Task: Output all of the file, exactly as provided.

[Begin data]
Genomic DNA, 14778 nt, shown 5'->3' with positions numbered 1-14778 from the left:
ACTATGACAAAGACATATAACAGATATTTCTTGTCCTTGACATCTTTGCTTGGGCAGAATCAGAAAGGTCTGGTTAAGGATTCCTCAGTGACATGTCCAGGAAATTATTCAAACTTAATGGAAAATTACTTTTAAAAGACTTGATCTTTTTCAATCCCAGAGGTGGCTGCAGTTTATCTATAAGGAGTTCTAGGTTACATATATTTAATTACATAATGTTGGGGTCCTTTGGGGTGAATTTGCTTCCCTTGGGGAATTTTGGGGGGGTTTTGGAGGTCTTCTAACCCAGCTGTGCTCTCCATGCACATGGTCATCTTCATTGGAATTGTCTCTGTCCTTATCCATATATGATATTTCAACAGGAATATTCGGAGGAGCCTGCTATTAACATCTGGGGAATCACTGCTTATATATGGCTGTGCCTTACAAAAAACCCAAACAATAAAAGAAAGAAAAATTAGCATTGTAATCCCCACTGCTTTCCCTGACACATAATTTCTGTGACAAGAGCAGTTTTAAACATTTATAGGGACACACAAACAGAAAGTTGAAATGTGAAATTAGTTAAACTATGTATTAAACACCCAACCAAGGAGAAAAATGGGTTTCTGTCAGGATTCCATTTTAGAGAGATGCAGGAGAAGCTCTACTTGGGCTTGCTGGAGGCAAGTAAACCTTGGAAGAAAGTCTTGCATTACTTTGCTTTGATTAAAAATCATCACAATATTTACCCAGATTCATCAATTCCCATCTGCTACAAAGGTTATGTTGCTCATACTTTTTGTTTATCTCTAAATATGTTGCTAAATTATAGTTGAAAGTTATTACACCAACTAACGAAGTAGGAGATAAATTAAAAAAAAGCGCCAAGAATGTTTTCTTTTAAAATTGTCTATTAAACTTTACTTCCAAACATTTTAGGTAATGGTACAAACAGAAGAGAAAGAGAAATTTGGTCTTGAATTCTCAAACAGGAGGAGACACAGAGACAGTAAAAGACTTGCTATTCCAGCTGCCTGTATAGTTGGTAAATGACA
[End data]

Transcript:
Genomic DNA, 14778 nt, shown 5'->3' with positions numbered 1-14778 from the left:
ACTATGACAAAGACATATAACAGATATTTCTTGTCCTTGACATCTTTGCTTGGGCAGAATCAGAAAGGTCTGGTTAAGGATTCCTCAGTGACATGTCCAGGAAATTATTCAAACTTAATGGAAAATTACTTTTAAAAGACTTGATCTTTTTCAATCCCAGAGGTGGCTGCAGTTTATCTATAAGGAGTTCTAGGTTACATATATTTAATTACATAATGTTGGGGTCCTTTGGGGTGAATTTGCTTCCCTTGGGGAATTTTGGGGGGGTTTTGGAGGTCTTCTAACCCAGCTGTGCTCTCCATGCACATGGTCATCTTCATTGGAATTGTCTCTGTCCTTATCCATATATGATATTTCAACAGGAATATTCGGAGGAGCCTGCTATTAACATCTGGGGAATCACTGCTTATATATGGCTGTGCCTTACAAAAAACCCAAACAATAAAAGAAAGAAAAATTAGCATTGTAATCCCCACTGCTTTCCCTGACACATAATTTCTGTGACAAGAGCAGTTTTAAACATTTATAGGGACACACAAACAGAAAGTTGAAATGTGAAATTAGTTAAACTATGTATTAAACACCCAACCAAGGAGAAAAATGGGTTTCTGTCAGGATTCCATTTTAGAGAGATGCAGGAGAAGCTCTACTTGGGCTTGCTGGAGGCAAGTAAACCTTGGAAGAAAGTCTTGCATTACTTTGCTTTGATTAAAAATCATCACAATATTTACCCAGATTCATCAATTCCCATCTGCTACAAAGGTTATGTTGCTCATACTTTTTGTTTATCTCTAAATATGTTGCTAAATTATAGTTGAAAGTTATTACACCAACTAACGAAGTAGGAGATAAATTAAAAAAAAGCGCCAAGAATGTTTTCTTTTAAAATTGTCTATTAAACTTTACTTCCAAACATTTTAGGTAATGGTACAAACAGAAGAGAAAGAGAAATTTGGTCTTGAATTCTCAAACAGGAGGAGACACAGAGACAGTAAAAGACTTGCTATTCCAGCTGCCTGTATAGTTGGTAAATGACA